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"Perilous Interventions" | Comprehensive critique of the abuse of the UN Security Council

Sidharth Mishra writes how this book largely deals with the interventions which the UN made to mainly replace regimes in a country on the bidding of one or the other permanent member.

Price:   599 |  15 April 2017 3:16 PM GMT  |  Sidharth Mishra

Comprehensive critique of the abuse of the UN Security Council

Hardeep Singh Puri, a career diplomat, had long engagements with the United Nations. Among his several tenures with the UN, the last was as India’s permanent representative at the world body. His tenure overlapped with India’s non-permanent membership of the Security Council between 2011 and 2012. He presided over the sessions of the council in August 2011 and November 2012. Needless to add here that Puri was privy to many moves which the world body made which were to prove counterproductive in maintaining global peace. No wonder he decided to title his book – Perilous Interventions.

We live in the times very different from 1945 when the United Nations was founded. The UN Charter had affirmed our collective determination to save succeeding generations from the scourge of war. The definition and perception of war, as it was seen in 1945, has metamorphosed into a phenomenon which encapsulates the mutating threat of violent extremism and terrorism; from the double-edged sword of new technologies to the existential risks posted by climate change and natural disasters. This was something which was not ordained for the world body to deal with when it was founded more than seven decades ago.

However, Puri’s book doesn’t have that wide a canvass as the agenda which the United Nations has allocated to itself. It largely deals with the interventions which the world body made to mainly replace regimes in a country on the bidding of one or the other permanent member. Puri, enjoying the advantage of being an insider, runs through the events of the past few years since Iraq invasion; presenting the story of Ukraine, Syria, Libya and Yemen. These chapters serve as standalone briefings to the dilettante.

Putting focus on the United Nations Security Council, where he represented India during its membership of the body between 2011 and 2012, Puri argues that the world body stands to get further discredited if it continues to function in the same manner as it has done since the turn of the century. Establishing his credentials as a global diplomat by taking swipe at our disastrous intervention in Sri Lanka, where he served as a young diplomat, he makes a searing criticism of the Security Council and its ill-fated decisions on Libya and Syria. He wonders how such decisions could be taken without taking into the account the consequences and asks poignantly why governments pursue policies which are against their own interests.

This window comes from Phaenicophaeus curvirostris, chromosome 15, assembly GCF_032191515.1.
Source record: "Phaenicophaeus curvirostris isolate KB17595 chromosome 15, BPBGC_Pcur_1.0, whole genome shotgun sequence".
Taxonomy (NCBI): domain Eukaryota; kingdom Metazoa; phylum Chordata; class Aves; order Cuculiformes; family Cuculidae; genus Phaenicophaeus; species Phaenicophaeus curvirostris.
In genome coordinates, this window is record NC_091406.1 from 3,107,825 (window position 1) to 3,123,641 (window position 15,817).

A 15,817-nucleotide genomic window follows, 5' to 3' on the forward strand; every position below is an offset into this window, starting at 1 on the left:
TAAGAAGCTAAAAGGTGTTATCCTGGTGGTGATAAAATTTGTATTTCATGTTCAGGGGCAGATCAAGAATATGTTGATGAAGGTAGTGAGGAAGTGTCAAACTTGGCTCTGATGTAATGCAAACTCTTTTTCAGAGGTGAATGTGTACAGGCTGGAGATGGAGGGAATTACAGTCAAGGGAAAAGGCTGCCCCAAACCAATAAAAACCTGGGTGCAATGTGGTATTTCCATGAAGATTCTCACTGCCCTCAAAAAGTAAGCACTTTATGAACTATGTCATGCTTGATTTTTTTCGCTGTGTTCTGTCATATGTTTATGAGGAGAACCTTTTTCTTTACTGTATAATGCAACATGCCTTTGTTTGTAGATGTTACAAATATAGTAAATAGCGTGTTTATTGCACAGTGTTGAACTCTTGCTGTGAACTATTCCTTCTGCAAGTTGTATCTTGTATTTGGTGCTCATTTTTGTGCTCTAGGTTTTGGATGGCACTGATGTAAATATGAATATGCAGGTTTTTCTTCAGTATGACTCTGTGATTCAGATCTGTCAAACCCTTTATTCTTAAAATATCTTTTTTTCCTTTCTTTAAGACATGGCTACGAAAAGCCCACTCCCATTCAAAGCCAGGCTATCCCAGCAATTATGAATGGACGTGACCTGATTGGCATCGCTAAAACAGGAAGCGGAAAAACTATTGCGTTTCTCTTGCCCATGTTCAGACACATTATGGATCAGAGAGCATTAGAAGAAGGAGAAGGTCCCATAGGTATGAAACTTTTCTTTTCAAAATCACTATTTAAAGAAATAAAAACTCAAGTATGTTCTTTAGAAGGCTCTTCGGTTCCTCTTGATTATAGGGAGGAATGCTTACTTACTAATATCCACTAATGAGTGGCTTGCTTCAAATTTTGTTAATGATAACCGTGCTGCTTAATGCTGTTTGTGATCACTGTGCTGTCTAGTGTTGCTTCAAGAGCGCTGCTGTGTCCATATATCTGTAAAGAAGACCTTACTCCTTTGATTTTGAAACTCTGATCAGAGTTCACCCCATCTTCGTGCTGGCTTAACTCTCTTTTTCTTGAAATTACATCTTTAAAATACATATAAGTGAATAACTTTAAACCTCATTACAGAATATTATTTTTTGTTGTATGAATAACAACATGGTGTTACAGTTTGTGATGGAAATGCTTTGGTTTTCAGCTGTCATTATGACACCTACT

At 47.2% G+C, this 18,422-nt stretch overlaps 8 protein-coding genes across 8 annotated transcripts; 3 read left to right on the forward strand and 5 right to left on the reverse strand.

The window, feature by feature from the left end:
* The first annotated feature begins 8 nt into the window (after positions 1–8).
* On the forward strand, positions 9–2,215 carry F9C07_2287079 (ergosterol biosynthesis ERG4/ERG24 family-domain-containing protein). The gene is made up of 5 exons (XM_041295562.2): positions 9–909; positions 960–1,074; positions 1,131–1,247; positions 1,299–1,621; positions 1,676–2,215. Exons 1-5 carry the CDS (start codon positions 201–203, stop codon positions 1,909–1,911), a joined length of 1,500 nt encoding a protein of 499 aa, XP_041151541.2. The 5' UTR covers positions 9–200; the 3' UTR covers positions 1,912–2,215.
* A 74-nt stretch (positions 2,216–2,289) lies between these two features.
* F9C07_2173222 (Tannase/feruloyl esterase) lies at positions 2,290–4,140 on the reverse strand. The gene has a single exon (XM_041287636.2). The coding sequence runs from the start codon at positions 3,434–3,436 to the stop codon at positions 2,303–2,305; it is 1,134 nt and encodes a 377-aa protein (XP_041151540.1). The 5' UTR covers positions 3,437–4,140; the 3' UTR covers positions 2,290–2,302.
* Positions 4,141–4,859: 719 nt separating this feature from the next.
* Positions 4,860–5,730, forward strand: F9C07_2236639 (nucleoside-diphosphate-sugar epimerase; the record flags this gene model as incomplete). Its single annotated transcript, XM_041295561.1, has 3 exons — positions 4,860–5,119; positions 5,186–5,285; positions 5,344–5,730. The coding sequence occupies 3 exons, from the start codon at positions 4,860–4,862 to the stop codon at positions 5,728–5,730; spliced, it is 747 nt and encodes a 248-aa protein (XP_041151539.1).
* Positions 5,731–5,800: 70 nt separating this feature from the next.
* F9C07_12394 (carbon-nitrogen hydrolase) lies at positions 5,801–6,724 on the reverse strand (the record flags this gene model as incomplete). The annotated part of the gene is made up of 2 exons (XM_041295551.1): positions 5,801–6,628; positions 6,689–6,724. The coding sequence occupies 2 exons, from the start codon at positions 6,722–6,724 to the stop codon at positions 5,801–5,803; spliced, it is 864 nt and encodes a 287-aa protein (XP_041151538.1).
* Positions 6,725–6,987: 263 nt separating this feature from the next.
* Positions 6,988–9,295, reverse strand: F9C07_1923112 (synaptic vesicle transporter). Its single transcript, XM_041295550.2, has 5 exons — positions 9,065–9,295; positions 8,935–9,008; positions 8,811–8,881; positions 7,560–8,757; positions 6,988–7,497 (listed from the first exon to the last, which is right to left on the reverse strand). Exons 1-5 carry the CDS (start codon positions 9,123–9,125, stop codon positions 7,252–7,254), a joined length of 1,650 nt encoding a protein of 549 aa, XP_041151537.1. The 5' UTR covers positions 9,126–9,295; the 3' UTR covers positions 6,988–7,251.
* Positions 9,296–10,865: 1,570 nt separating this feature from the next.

Perilous Interventions indeed is a comprehensive critique of the Western use of military force and the abuse of the United Nations Security Council that are now widely seen as contributing to the regional crisis. The crisis caused by the whimsical interventions has been extremely catastrophic. The consequences of the intervention in Libya and, even worse, the protracted war in Syria, has left over 300,000 dead and over four million of its citizens displaced. On the more worrisome count, it has led to a very rapid and related rise of the ISIS as a new brand of militant terrorism.

The underlying narrative of the book is Puri’s advocacy of multilateralism. In international relations, multilateralism is multiple countries working in concert on a given issue. Multilateralism is a form of alliance, although it may have somewhat of a different structure than traditional alliances. Multilateralism was defined by Miles Kahler as “international governance” or global governance of the ‘many,’ and its central principle was “opposition [of] bilateral discriminatory arrangements that were believed to enhance the leverage of the powerful over the weak and to increase international conflict.” In 1990, Robert Keohane simply defined multilateralism as “the practice of coordinating national policies in groups of three or more states.” Puri’s narrative amplifies the fact that despite pleading for multilateralism, the UN body functions to the contrary espousing principles of bilateralism and in most of the situation of unilateralism.

The book rather the critique of the United Nations, especially the Security Council, is important for another reason that it has come not from, former foreign correspondent for BBC Humphrey Hawksley put it, “the safe talking shops of Washington Beltway, London’s Whitehall or a European Union committee. This is eye of how and why things fall apart when run by an old-guard global system that has not been reformed for more than seventy years.”

The virtue of the author could also be the cause for the criticism of the text, which says that the world body has gone horribly wrong with each of the decisions which it took. Those not in sync with the tune of the narration will find it easy calling it coming from third world diplomat holding a grudge against the world leaders.

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